When life is a tiny bundle of under-developed stem cells with unbridled potential to be anything, even the next Golda Meir (who was the first Hillary Clinton) – then life should be spared. Women are expected to jump through hoops to get an abortion. Most of the time they just give up, which leads to unhappy families and unplanned parenthood and a much bigger food stamp budget (which, let’s face it, isn’t as big as the politicians make it out to be, but by making a stink they take the focus away from events that matter)
But once that potential has been squandered – once it’s just a mass of writhing, sweaty, gay Latino bodies in a night club? That’s when the gun rights activists come out. That’s when Left and Right start bickering over who’s to blame and whose responsibility it is to clean up the mess of ringing cell phones.
Life is never equal.
Instead of trying to find the helpers as Mr. Rogers would have wanted, we’re trying to find the source of the problem. We’re trying to find the person to blame.
And so everything gets pigeon-holed. The victims, the survivors, the perpetrator. He was X, they were Y, it happened at Z.
We give everyone labels in the hopes that it can remove ourselves or people we associate with from the equation. Oh, he was a democrat, she was from this city, they dressed like that and believed in this.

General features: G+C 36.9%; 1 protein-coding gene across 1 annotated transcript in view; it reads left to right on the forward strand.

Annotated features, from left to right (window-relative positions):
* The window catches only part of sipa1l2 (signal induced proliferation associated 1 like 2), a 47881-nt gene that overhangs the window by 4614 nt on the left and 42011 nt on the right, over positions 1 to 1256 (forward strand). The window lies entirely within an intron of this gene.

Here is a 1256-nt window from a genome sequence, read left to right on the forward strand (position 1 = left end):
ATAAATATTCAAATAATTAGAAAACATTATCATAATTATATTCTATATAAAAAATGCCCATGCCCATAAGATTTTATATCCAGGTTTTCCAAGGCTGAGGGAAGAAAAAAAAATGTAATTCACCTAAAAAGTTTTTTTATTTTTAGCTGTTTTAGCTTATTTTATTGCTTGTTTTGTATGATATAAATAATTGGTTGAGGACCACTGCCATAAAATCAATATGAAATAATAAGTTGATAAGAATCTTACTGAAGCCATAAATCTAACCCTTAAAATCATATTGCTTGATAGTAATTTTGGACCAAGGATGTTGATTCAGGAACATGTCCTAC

We look at the facts, as a way to distance ourselves from the actual reality of what the fuck just happened. Or to squarely lay blame “where it rightfully belongs”.
And we start comparing this tragedy to that tragedy, these comments to those comments. Which one came sooner, which seems to be more legitimate and believable; and as soon as we start comparing notes, we start becoming divisive. You didn’t show support for our tragedy, but you did for theirs; this community received x funds for rebuilding and not that community.
And instead of solving the actual problem of a gun-toting maniac of who-gives-a-crap origins and backstory shooting up a supposedly “safe space” – we go to war with each other.
A civil war on terror, as it were.
Don’t talk to me about terrorist actions. Where was the world when Tel Aviv was bleeding? Where was the sympathy for our dead?
Gun toting maniacs were to blame in both situations. Religion is irrelevant, simply because I know not all Muslims are crazy. I speak from personal experience of hanging out with them in multiple settings, multiple times.
Islam really is a peaceful religion. Just like every other one. Peace and goodwill towards men, and all that crap.
The problems start when extremists start killing people in the name of the peaceful religion. Because, you know, reasons. It’s happened throughout history, and if you don’t believe me you should spend the next several hours of your life on Wikipedia. Start with the article on Partisanship.
It’s hard to make sense of senselessness. I guess that’s the bottom line in this day and age – when things don’t make sense you just ignore it or find some minute detail to latch on to. Or you drown your sorrows.
At least I have lots of cheesecake. I promise I’ll share the recipes next time.
*No, not those reasons. Not those either. No baby. Stop thinking that.